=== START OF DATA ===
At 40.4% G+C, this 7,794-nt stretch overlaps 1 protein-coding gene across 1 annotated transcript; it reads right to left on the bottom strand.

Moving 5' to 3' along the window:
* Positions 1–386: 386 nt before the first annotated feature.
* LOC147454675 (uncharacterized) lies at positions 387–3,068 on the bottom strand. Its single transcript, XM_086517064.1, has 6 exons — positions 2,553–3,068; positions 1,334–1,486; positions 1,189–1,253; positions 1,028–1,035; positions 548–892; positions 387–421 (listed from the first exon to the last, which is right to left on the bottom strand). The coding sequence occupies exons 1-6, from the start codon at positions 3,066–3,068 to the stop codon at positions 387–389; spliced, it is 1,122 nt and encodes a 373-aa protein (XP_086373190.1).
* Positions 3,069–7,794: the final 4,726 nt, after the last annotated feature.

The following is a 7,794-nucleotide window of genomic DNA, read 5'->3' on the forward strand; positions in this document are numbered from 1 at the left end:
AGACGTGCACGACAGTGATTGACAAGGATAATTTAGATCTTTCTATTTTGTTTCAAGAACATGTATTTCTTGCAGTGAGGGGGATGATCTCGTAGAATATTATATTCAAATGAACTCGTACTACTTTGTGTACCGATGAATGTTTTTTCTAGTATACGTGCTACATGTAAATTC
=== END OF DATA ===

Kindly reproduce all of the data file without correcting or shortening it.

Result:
At 40.4% G+C, this 7,794-nt stretch overlaps 1 protein-coding gene across 1 annotated transcript; it reads right to left on the bottom strand.

Moving 5' to 3' along the window:
* Positions 1–386: 386 nt before the first annotated feature.
* LOC147454675 (uncharacterized) lies at positions 387–3,068 on the bottom strand. Its single transcript, XM_086517064.1, has 6 exons — positions 2,553–3,068; positions 1,334–1,486; positions 1,189–1,253; positions 1,028–1,035; positions 548–892; positions 387–421 (listed from the first exon to the last, which is right to left on the bottom strand). The coding sequence occupies exons 1-6, from the start codon at positions 3,066–3,068 to the stop codon at positions 387–389; spliced, it is 1,122 nt and encodes a 373-aa protein (XP_086373190.1).
* Positions 3,069–7,794: the final 4,726 nt, after the last annotated feature.

The following is a 7,794-nucleotide window of genomic DNA, read 5'->3' on the forward strand; positions in this document are numbered from 1 at the left end:
AGACGTGCACGACAGTGATTGACAAGGATAATTTAGATCTTTCTATTTTGTTTCAAGAACATGTATTTCTTGCAGTGAGGGGGATGATCTCGTAGAATATTATATTCAAATGAACTCGTACTACTTTGTGTACCGATGAATGTTTTTTCTAGTATACGTGCTACATGTAAATTC